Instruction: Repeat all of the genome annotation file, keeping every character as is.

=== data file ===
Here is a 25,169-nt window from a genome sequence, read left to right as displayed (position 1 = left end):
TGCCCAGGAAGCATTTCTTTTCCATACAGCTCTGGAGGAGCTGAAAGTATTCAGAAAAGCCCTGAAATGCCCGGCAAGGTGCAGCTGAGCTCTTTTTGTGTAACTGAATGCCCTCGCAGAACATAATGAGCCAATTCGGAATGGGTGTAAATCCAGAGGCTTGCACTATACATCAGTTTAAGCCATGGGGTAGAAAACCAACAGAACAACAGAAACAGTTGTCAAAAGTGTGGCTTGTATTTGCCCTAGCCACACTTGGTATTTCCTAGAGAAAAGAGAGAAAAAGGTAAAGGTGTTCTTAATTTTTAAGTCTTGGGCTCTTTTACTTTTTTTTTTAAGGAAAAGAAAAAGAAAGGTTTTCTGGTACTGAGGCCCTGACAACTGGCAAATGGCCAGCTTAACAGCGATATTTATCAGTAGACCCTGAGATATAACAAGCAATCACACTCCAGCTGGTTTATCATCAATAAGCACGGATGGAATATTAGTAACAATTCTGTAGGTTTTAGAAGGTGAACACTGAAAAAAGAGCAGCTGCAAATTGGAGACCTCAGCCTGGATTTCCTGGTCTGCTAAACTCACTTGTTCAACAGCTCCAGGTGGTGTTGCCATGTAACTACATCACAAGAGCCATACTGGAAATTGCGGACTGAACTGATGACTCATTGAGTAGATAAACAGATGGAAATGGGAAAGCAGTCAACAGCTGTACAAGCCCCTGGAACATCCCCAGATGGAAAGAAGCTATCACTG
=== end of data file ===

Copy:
Here is a 25,169-nt window from a genome sequence, read left to right as displayed (position 1 = left end):
TGCCCAGGAAGCATTTCTTTTCCATACAGCTCTGGAGGAGCTGAAAGTATTCAGAAAAGCCCTGAAATGCCCGGCAAGGTGCAGCTGAGCTCTTTTTGTGTAACTGAATGCCCTCGCAGAACATAATGAGCCAATTCGGAATGGGTGTAAATCCAGAGGCTTGCACTATACATCAGTTTAAGCCATGGGGTAGAAAACCAACAGAACAACAGAAACAGTTGTCAAAAGTGTGGCTTGTATTTGCCCTAGCCACACTTGGTATTTCCTAGAGAAAAGAGAGAAAAAGGTAAAGGTGTTCTTAATTTTTAAGTCTTGGGCTCTTTTACTTTTTTTTTTAAGGAAAAGAAAAAGAAAGGTTTTCTGGTACTGAGGCCCTGACAACTGGCAAATGGCCAGCTTAACAGCGATATTTATCAGTAGACCCTGAGATATAACAAGCAATCACACTCCAGCTGGTTTATCATCAATAAGCACGGATGGAATATTAGTAACAATTCTGTAGGTTTTAGAAGGTGAACACTGAAAAAAGAGCAGCTGCAAATTGGAGACCTCAGCCTGGATTTCCTGGTCTGCTAAACTCACTTGTTCAACAGCTCCAGGTGGTGTTGCCATGTAACTACATCACAAGAGCCATACTGGAAATTGCGGACTGAACTGATGACTCATTGAGTAGATAAACAGATGGAAATGGGAAAGCAGTCAACAGCTGTACAAGCCCCTGGAACATCCCCAGATGGAAAGAAGCTATCACTG